It is apparent to us that petitioners here were not parties to a proceeding below within the meaning of the statute.1 This case is controlled by our decision in United Gas Pipe Line Co. v. Federal Power Commission, 86 U.S.App.D.C. 314, 181 F.2d 796, certiorari denied 1950,340 U.S. 827, 71 S.Ct. 63, 95 L.Ed. 607. Petitioners there sought review under Section 19(b) of an order of the Federal Power Commission adopted pursuant to the rulemaking procedures established by Section 4 of the Administrative Procedure Act, 5 U.S.C.A. 1003. No quasi-judicial hearings were held. We ruled that we were without jurisdiction to entertain the appeal, and said 'not all orders were made reviewable under Section 19(b) * * *. On its face, the Act contemplates review of a decision based on evidence presented in a quasi-judicial proceeding before the Commission * * *. Unless the case comes to us after such a proceeding, we are given no authority to directly review the Commission's action.' Id., 86 U.S.App.D.C. at pages 316-317, 181 F.2d at page 798.2

7

We are not here concerned with a question of appellate jurisdiction to review an order of a three-judge district court, cf. Columbia Broadcasting System v. United States, 1942, 316 U.S. 407, 62 S.Ct. 1194, 86 L.Ed. 1563; Frozen Food Express v. United States, 1956, 351 U.S. 40, 76 S.Ct. 569, 100 L.Ed. 910, or with the expanded scope of review granted by virtue of the amendment to Section 402(a) of the Communications Act, 47 U.S.C.A. 402(a), cf. United States v. Storer Broadcasting Co., 1956, 351 U.S. 192, 76 S.Ct. 763, 100 L.Ed. 1081. As we said in United Gas Pipe Line Co., supra, 86 U.S.App.D.C. at page 317, 181 F.2d at page 799, 'review provisions such as 19(b) evidence Congressional recognition that an appellate court has no intelligible basis for decision unless a subordinate tribunal has made a record fully encompassing the issues.' Absent an order 'of a definitive character dealing with the merits of a proceeding before the Commission and resulting from a hearing upon evidence and supported by findings appropriate to the case,' Magnolia Petroleum Co. v. Federal Power Commission, 5 Cir., 1956, 236 F.2d 785, 791; cf. Federal Power Commission v. Metropolitan Edison Co., 1938, 304 U.S. 375, 384, 58 S.Ct. 963, 82 L.Ed. 1408, we are without power to entertain the appeal.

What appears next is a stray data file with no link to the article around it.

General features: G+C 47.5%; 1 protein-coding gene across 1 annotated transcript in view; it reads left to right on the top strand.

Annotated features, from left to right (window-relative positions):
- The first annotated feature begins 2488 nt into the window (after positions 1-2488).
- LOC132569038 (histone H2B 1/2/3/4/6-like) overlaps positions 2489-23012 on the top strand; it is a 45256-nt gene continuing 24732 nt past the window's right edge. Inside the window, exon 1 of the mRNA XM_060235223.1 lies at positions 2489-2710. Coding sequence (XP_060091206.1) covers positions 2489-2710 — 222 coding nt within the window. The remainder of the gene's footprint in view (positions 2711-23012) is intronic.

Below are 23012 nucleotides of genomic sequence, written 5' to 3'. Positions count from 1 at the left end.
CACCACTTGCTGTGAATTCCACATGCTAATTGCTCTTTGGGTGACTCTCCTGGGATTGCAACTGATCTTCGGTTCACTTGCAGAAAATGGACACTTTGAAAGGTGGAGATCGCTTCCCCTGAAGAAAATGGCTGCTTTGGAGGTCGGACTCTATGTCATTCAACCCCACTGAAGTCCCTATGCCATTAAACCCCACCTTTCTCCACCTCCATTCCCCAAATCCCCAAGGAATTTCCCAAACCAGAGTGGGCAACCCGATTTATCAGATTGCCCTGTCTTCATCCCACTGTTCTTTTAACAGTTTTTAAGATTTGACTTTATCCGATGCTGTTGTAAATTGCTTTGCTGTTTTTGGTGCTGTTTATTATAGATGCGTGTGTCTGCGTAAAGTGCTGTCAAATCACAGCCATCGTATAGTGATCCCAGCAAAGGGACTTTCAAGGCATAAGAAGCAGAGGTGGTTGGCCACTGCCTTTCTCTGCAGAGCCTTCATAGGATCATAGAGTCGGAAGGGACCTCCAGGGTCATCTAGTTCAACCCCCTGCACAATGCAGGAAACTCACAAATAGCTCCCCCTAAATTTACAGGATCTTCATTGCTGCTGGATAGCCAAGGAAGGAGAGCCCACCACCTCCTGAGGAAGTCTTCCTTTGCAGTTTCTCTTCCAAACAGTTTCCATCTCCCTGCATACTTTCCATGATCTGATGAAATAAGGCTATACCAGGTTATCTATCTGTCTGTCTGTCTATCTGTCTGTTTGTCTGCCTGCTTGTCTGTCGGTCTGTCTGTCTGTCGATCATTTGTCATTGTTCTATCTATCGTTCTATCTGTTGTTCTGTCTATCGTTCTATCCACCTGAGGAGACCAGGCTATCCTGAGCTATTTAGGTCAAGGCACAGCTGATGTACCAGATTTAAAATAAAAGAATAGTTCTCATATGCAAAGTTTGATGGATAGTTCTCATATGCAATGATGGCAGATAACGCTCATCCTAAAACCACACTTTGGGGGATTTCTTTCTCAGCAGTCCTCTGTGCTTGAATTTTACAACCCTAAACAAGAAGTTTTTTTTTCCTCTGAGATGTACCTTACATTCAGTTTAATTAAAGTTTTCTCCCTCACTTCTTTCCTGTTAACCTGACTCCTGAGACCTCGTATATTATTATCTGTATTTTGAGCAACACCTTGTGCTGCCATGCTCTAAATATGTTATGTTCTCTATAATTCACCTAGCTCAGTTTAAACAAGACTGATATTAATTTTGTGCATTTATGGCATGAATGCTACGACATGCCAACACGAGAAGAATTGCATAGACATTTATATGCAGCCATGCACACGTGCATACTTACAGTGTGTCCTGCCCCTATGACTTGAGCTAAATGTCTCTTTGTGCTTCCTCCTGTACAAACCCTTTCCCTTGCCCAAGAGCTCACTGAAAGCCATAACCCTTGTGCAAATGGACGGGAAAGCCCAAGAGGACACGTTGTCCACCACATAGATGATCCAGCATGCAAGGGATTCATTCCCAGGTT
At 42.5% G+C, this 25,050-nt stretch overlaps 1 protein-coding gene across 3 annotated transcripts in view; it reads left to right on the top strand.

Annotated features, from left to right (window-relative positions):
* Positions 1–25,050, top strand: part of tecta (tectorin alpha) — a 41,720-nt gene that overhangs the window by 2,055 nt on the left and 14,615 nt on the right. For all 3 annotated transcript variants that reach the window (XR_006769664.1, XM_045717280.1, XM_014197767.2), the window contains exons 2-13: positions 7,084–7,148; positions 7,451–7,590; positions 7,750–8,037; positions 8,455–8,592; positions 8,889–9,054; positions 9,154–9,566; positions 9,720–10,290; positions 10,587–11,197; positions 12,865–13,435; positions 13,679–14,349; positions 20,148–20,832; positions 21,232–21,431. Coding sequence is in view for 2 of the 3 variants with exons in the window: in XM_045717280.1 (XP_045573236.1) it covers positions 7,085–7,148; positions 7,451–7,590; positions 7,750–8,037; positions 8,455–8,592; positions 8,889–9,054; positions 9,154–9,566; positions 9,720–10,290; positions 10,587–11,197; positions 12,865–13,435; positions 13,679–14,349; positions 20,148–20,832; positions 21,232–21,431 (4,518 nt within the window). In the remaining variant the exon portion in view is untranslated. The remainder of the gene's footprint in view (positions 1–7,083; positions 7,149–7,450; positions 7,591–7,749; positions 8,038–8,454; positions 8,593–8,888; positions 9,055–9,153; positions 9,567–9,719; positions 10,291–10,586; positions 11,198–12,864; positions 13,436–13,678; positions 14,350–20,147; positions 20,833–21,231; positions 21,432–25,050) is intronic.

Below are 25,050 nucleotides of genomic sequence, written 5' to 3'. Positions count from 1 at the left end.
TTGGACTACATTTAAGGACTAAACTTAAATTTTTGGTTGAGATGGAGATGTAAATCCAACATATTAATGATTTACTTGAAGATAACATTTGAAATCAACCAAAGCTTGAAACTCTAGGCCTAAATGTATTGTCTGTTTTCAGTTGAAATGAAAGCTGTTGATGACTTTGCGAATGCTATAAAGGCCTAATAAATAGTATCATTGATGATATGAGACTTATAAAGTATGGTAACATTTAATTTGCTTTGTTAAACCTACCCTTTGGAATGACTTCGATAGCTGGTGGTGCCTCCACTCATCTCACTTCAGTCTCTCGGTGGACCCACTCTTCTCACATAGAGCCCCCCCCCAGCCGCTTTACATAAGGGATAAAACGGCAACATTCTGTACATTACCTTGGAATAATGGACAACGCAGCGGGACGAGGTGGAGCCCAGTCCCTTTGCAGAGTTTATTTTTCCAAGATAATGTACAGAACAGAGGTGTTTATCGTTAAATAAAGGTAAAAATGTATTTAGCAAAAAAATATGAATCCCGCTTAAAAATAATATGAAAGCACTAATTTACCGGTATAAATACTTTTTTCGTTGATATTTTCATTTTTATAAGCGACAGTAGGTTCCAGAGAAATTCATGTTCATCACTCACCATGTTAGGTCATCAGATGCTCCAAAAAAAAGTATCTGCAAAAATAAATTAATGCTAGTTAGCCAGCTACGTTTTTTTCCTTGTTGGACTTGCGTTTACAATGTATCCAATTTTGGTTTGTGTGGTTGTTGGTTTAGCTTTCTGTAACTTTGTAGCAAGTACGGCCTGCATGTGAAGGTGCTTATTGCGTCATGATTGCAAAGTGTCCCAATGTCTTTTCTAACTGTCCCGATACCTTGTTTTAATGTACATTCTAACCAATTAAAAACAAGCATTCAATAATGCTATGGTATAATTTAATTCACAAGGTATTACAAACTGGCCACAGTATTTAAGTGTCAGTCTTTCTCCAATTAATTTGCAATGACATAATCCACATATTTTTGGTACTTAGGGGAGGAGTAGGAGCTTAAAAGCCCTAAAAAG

8